À échelle humaine : Professional Crossroads

2016-2017 Issue 1

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At some point in our professional lives, we all come to a crossroad. A point at which we decide if we wish to advance in our current career or make a change, and learn the skills that will enable us to move forward.

This professional crossroad can be a very positive experience. It requires self-reflection, results in enhanced skills, and ensures that you’ll pursue a career that brings you both pride and satisfaction.

In Ivy’s case, her crossroad resulted in a return to the classroom. Her motivation behind her decision? “I don’t want to help a hundred patients,” she says, “ I want to help a thousand.” Currently enrolled in the Professional Development Certificate in Project Management at McGill’s School of Continuing Studies, Ivy believes that with her courses under her belt she will help more people with cognitive and physical limitations attain functional independence than just those whom she sees in her one-on-one sessions. “I want to take functional independence beyond the person and take it to the institutional and organizational level.”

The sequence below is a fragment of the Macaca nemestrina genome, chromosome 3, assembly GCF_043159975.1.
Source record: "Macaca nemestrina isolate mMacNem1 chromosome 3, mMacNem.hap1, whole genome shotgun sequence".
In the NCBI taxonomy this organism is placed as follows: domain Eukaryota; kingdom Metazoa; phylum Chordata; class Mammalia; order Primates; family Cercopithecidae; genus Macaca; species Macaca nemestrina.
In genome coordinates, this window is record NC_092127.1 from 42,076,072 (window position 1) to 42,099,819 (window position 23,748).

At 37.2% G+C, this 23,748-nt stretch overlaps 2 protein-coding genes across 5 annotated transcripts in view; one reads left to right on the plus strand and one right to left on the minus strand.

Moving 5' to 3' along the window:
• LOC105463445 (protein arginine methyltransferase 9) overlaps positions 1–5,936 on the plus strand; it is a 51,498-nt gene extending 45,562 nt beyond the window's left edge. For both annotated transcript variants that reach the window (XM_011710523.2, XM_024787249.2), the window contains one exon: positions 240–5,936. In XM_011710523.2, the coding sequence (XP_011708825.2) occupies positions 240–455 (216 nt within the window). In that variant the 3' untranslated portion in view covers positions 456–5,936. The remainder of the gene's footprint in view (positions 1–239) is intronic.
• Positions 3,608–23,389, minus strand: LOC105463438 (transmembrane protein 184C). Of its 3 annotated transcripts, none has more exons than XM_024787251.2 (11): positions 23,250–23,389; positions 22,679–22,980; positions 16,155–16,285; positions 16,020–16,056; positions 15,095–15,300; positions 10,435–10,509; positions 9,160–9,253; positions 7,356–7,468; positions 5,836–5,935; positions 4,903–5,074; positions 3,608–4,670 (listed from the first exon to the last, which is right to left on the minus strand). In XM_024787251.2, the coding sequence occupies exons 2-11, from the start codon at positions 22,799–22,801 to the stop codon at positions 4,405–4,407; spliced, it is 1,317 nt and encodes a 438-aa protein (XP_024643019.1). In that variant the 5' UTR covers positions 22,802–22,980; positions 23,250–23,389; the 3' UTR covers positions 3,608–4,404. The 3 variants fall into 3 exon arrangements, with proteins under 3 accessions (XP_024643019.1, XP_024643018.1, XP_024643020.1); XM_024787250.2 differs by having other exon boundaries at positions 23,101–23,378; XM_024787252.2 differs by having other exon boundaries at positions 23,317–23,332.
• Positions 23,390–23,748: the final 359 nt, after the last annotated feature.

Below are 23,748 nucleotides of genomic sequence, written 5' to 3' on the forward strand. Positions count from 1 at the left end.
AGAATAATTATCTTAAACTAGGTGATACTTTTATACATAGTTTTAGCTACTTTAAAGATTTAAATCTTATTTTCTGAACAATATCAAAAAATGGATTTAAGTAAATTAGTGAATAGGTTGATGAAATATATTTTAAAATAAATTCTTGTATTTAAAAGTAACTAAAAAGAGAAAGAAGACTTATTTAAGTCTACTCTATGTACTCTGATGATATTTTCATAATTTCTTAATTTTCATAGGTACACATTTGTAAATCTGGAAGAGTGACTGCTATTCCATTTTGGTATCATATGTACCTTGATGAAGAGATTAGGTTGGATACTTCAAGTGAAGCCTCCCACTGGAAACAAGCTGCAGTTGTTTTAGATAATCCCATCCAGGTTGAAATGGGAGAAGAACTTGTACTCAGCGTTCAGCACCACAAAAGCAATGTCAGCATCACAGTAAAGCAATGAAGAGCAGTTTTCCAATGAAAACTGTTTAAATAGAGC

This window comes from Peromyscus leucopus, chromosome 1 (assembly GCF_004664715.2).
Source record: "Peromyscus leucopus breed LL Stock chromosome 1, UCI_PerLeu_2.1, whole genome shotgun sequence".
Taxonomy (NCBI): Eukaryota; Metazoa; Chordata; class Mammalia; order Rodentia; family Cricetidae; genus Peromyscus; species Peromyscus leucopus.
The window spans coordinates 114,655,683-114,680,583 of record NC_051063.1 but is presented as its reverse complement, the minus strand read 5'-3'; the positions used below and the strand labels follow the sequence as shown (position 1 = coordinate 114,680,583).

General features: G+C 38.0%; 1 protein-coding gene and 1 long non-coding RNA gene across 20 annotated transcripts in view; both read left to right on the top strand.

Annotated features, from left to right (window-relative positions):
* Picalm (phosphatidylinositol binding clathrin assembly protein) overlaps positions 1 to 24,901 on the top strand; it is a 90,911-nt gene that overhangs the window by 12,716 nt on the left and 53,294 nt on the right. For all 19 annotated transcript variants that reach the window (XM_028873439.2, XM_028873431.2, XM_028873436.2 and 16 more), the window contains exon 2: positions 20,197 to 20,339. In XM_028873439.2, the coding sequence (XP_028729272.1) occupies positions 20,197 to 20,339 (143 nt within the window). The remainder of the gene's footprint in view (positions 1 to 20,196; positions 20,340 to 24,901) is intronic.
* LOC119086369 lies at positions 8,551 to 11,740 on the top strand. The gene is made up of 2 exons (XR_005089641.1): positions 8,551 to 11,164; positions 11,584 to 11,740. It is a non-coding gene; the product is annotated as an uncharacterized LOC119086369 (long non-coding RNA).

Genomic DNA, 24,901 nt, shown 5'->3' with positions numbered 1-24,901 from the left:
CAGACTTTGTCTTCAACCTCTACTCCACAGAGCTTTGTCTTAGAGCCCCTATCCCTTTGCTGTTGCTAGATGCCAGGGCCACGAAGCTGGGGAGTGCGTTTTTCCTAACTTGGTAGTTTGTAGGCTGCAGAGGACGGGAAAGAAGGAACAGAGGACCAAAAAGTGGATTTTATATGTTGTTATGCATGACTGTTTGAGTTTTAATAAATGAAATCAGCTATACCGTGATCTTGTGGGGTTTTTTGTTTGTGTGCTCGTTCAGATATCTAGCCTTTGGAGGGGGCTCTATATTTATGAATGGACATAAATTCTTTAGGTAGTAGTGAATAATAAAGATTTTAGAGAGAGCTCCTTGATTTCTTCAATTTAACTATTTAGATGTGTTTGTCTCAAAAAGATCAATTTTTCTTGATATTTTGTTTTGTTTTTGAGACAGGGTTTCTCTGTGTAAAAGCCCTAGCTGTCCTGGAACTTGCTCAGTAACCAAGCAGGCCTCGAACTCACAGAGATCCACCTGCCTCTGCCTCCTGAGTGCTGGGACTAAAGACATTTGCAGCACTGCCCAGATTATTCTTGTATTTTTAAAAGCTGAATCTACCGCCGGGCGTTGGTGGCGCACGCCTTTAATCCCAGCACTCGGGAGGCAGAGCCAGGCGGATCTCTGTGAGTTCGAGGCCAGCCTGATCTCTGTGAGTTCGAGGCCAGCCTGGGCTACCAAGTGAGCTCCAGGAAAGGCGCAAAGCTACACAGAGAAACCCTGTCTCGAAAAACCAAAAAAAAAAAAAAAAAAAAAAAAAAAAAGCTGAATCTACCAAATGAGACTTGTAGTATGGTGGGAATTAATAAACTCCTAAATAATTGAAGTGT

Ivy, who earned both her Bachelor’s and Master’s degrees from McGill and has been working at the Julius Richardson Rehabilitation Hospital since 2013, initially registered in a single project management course in September. “I was very inspired after taking that class,” she says. By November, she had signed up for the Professional Development Certificate.

She initially felt that a project management course could help provide her with the skills she needed to set up her own practice or work in a management position in the healthcare sector. But since then each course has presented all sorts of possibilities on how she can make a difference now and, in her current job.

It has widened her perspective. “I have an innate ambition to help people,” she says, and adds that personal occupational therapy can do so much. The courses have helped her to see how she can take that concept to a greater level. “I want to be contributing to the big picture.”

Balancing studies and full-time work, of course, bring challenges – there are times when she feels discouraged. But her co-workers are there to quell her doubts and cheer her on, and her husband has always told her to simply “go for it.”

Her time in the classroom has produced some ‘eureka’ moments for Ivy – she experiences them during class when she sees how she can apply her lessons to work situations. And when the challenges of going back to school for an adult learner weigh heavily, she thinks of the seniors whom she works with every day to overcome their limitations. “Coming to rehab is just like studying,” says Ivy. That is the inspiration she uses to continue to move forward and elevate herself.

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